In a comment on my last post, Jana said,
I am just going to ignore everything except the one about cuddling because I am trying to survive the SHITSTORM THREES over here and if youâ€™re telling me that four is no better but in fact WORSE I might have some problems.
I know Jana knows this because she has an older child as well, but I know, too, that every child is different and her younger one HAS BEEN TALKING LIKE THIS FOR YEARS kind of like Fresco, which I suspect her older one did not (as mine did not), so OMG it’s going to get louder? I am quitting is a totally reasonable response.
I only had 20 minutes to write the last post so I didn’t get to a) the good things about Four, and b) my personal strategy for surviving it, other than earplugs and gin.
No, four is not worse than three. Really. In my house, anyway, so far, and bear in mind that we are still a few months from Four, so I reserve the right to change my mind / sell my kidney, buy an RV, and leave this town forever.
The tantrums are fewer, with Four, but they’re bigger. And meaner. Three (sometimes) accepts what you say at face value, then punishes you later with tantrums and you have no idea why. Four does not accept what you say, so it’s more straightforward. Four will respond immediately by refuting your statement, so you must remember to NOT ENGAGE in dumb arguments. This is key. You cannot — as I tend to do — argue about the sky being blue or not blue. You have to learn to say you are wrong, even if you aren’t. Because if you insist you are right, Four will argue with you until you are crying for mercy. And then you will be too tired to enforce the rules that matter, like no eating chocolate bars off the shelf while I buy groceries.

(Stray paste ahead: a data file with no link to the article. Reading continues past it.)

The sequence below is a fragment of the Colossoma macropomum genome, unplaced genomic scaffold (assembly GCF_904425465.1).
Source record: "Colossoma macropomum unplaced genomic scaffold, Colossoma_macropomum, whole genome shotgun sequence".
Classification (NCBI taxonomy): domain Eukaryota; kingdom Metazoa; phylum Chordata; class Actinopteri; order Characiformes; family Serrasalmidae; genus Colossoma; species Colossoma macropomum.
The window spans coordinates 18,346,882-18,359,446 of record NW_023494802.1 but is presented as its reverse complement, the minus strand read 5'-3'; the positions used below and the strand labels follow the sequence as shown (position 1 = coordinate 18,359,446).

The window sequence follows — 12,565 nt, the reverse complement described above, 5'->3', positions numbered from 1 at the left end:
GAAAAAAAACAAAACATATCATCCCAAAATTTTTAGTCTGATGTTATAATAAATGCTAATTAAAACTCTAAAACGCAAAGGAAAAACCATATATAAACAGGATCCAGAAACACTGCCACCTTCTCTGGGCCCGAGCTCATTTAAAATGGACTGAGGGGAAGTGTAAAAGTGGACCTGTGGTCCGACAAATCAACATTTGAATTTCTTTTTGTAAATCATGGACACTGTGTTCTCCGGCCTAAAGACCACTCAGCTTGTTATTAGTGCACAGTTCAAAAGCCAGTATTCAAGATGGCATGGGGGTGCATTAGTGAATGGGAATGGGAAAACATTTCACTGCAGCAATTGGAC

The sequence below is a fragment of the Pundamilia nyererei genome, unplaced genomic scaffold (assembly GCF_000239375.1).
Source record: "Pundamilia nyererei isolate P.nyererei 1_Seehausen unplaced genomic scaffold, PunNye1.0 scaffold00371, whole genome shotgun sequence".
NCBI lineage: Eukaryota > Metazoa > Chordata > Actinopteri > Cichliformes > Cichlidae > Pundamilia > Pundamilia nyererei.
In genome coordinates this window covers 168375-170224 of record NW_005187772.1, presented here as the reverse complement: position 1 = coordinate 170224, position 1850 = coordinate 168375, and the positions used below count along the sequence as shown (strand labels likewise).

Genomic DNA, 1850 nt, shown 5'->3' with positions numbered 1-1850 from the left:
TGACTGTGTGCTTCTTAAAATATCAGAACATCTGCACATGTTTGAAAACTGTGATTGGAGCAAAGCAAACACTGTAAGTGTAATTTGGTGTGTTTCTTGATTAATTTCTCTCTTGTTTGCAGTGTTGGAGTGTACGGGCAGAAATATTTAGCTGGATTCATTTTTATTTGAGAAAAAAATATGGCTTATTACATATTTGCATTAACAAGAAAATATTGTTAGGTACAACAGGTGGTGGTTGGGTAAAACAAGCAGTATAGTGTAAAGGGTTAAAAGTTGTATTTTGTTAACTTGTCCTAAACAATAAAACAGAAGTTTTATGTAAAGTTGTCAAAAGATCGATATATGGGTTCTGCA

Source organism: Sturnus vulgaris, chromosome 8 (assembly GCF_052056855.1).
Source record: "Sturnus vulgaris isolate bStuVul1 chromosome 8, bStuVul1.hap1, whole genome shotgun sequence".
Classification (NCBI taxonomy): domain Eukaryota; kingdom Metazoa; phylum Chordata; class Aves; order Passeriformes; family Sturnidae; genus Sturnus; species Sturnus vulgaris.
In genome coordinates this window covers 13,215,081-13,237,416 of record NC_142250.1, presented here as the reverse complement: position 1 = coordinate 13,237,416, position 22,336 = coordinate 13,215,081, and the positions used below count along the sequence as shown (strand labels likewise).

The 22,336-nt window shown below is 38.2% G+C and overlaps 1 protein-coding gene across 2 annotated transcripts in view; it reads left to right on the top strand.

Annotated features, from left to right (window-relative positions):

Listen. You are right. It doesn’t matter if your child believes you or not.
And lest you worry — as I tend to do — that setting a precedent for letting your child win an argument or believe that something is true when it is patently UNTRUE will result in him becoming some kind of sociopath, or bully, or right-wing nutjob, it won’t.
I think of developmental growth as like being in a tornado. You’re over there, and your mouth is moving, but your kid can’t hear you because he’s in a tornado. When he comes out of the tornado, your house will be messy, but he’ll be himself again. He learned a bunch of stuff while he was ‘away from you’, and now is ready to listen to your seminar on Manners and Cutlery Use.
He’s not going to make the connection: “I’m always right because Mommy agreed that the sky was yellow even though it was blue.” He doesn’t even remember that conversation. It had nothing to do with the sky and everything to do with CONTROL.
(however if you give in on the chocolate bar, even once, that one will come back to bite you)
I survive by not giving a toot about him eating his crusts, or him calling the table a stupid table, or saying he hates the cat, because it’s the intent behind it that he is immersed in and when he emerges from the bath of that intent, he will be cleaner and probably ready to love the cat / clear the table / eat the crusts.
And finally, some great things about almost-Four are:
1. Sustained concentration — 45 minutes building with Lego? Check.
2. Incredible imaginative play. (just make sure you let him be the director)
3. Wicked sense of humour / great bubbling giggles and belly laughs.
4. Ability to walk for miles without complaint.
5. Drawing faces.
6. Hugs still fix 80% of life’s ills.
Courtesy of Saint Aardvark, T.O.R.N.A.D.O by the Go! Team.